Jeff Green | Aug 07, 2008
Jul 17/08 - Early Literacy
Back toHomeEarly Literacy - July 17, 2008 Music and babiesby Susan Ramsay, Early Literacy Specialist, HFL&A
It’s summertime - time for buskers on city streets, outdoor music concerts, and singing around the campfire. For many adults, teens and children, music hits an irresistible chord.
It is that way for babies too. Expectant mothers know the frenetic kicking that rock music can trigger in their unborn child. Once a baby’s ears are formed in utero, sound is transmitted through the amniotic fluid at about thirty decibels less than outside the mother’s body. Some researchers have found that infants exposed to music in the womb show a remarkable ability to imitate sound and respond to it after birth!
In fact early exposure to music has been linked to:
Higher scores on tests of visual spatial reasoning. This type of reasoning is necessary for many tasks, including mathematics.
Increased efficiency in the way right and left hemispheres in the brain communicate. Musicians who began their musical training in childhood were shown to have a larger corpus callosum (structure connecting the two hemispheres in the brain) than non-musicians.
Improved reading scores. Active engagement with music, such as singing, can help toddlers fine-tune their ability to differentiate the sounds of language. This helps children with language and reading skills.
Enhanced listening skills. Children exposed to ample amounts of music were better able to concentrate for longer periods of time.
So what kinds of music do babies like?
Babies prefer higher tones. They respond well to soprano voices.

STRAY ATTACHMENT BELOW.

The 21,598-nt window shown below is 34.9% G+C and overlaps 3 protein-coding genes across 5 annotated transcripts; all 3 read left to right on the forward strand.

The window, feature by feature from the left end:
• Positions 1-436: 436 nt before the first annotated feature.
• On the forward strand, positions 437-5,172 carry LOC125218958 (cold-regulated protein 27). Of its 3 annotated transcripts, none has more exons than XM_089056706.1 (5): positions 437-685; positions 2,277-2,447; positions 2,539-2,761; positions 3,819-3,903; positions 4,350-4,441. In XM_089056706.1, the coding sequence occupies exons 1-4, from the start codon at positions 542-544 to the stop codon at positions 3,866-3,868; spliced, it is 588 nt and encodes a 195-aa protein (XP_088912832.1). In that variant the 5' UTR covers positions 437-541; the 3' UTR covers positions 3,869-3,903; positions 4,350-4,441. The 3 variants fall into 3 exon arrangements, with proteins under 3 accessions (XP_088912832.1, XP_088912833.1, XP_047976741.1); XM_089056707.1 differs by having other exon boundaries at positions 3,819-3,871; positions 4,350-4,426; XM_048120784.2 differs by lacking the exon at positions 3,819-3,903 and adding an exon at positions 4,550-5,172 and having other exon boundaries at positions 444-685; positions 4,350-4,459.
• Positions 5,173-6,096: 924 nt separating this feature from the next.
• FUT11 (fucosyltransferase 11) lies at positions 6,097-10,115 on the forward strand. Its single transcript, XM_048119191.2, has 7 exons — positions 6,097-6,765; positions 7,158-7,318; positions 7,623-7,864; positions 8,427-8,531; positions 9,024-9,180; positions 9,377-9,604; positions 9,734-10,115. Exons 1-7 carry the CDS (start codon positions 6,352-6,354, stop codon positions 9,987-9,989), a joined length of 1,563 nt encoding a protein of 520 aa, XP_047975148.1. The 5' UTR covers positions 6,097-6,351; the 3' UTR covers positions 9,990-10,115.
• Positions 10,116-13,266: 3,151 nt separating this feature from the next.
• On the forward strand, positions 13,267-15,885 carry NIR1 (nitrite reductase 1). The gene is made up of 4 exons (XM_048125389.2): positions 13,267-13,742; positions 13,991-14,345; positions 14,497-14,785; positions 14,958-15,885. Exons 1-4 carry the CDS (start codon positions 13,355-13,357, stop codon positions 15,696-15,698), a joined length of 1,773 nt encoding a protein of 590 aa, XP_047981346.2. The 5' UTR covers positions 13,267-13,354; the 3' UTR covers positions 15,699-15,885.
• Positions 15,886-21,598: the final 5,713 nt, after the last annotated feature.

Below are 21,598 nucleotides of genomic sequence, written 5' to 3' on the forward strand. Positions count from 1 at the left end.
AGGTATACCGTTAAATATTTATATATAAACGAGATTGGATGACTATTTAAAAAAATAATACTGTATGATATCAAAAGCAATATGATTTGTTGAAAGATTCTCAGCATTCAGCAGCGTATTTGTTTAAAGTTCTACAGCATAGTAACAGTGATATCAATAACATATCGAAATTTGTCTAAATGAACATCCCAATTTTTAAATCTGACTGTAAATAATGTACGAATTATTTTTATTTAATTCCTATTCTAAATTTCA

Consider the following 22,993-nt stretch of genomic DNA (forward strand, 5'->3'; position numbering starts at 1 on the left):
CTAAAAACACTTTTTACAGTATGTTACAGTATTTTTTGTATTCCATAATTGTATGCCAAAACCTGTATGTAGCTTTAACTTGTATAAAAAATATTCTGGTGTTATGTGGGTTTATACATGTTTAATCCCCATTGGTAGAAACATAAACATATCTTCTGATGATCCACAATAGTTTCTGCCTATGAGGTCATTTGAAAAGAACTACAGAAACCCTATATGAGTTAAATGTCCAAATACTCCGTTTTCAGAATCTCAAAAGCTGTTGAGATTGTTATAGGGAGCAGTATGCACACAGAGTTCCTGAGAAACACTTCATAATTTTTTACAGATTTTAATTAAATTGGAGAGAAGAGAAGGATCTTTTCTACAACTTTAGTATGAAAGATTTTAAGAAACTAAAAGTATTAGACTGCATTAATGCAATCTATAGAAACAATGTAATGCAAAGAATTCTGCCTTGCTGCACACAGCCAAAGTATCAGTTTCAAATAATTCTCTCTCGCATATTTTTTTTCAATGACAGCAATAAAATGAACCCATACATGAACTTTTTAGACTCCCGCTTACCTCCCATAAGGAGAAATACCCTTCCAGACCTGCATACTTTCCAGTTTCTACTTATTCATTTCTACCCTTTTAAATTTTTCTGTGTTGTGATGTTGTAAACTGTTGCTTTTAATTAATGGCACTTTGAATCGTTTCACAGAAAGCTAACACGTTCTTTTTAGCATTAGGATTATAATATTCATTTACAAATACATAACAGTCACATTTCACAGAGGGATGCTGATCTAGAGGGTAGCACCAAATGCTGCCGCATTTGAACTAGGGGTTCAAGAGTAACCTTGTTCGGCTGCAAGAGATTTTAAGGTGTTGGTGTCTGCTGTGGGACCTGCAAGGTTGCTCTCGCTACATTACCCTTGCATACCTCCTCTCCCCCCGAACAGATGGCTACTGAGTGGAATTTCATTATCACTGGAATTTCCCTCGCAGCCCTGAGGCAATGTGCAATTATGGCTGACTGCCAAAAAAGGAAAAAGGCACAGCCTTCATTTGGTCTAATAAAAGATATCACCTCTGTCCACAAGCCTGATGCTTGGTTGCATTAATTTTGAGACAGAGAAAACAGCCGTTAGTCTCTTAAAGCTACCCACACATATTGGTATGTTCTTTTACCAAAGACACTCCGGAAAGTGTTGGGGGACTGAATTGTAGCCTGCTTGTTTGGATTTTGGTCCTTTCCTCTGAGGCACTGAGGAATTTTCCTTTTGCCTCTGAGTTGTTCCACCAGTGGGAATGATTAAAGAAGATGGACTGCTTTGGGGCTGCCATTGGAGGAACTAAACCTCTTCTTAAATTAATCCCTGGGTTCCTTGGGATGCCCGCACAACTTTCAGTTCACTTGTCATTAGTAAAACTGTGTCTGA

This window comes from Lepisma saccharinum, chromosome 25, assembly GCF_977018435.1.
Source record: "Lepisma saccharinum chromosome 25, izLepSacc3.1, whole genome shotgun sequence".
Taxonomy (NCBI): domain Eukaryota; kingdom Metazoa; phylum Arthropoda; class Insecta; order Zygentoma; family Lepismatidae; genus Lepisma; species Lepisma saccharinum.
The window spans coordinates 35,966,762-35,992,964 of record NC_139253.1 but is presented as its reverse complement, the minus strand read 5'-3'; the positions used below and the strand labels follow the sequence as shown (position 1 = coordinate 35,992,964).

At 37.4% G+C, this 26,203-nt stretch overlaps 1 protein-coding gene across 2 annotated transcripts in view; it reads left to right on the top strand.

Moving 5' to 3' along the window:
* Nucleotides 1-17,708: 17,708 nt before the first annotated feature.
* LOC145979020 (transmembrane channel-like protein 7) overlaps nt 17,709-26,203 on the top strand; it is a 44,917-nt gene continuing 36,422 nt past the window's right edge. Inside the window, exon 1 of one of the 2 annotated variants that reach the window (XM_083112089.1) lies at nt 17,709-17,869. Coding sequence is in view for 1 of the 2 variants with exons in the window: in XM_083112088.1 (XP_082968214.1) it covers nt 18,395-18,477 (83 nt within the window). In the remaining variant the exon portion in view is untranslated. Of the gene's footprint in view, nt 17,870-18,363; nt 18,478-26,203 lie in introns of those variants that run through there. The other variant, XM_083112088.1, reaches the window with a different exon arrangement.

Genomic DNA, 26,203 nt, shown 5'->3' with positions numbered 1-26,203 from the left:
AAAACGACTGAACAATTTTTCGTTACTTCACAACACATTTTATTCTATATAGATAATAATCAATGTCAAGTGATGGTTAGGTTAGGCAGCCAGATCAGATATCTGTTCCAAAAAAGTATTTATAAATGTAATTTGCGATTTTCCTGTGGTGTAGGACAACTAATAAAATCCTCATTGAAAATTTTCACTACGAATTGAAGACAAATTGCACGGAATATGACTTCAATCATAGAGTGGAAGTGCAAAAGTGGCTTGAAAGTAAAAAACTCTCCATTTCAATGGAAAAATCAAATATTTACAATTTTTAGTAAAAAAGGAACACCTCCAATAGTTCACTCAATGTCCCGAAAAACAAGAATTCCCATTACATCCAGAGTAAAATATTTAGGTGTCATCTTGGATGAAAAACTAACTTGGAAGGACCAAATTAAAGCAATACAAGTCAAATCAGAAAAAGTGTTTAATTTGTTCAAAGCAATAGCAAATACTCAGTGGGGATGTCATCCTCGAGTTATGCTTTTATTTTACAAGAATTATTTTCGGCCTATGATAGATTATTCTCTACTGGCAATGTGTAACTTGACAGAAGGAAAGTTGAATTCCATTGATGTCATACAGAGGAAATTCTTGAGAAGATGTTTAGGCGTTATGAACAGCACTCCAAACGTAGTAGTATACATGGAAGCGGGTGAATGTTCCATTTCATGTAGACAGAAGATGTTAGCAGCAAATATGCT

Babies enjoy melodies in a major key.
Babies like music that is simple and repetitive.
How can you encourage your baby’s development using music?
Play all kinds of music. Music from different styles and cultures broaden a child’s appreciation and responsiveness to music. Mozart, Bach, and folk music have been shown to create coherence in brain wave patterns. During a baby’s and toddler’s rapid brain growth, this can be very helpful. (50% of an infant’s brain growth occurs by six months. 70-85% of brain development is complete by one year.)
Use music to trigger memory. Music can enhance learning new tasks. Singing the same songs while changing diapers, bathing or feeding can help a baby remember and anticipate aspects of routines. With repetition, your baby will also anticipate changes in melody and words.
Dance or move with your baby while singing or playing music. Let your child feel and hear the rhythms of sound. As well as sheer fun, this helps your child recognize stress, syllables and rhyme in words. This awareness impacts a child’s ability to read later on.
So rock on, with a voice that is off-key or trained, knowing that your little one benefits greatly when you sing a lullaby at the end of a long summer day.
Rock-a-bye baby on the treetop,When the wind blows the cradle will rock. When crickets chirp the baby will smile,And fall asleep happy in a short while.Susan Ramsay is the Early Literacy Specialist for Hastings, Frontenac, Lennox & Addington. You can contact her at 613-354-6318 (ext 32)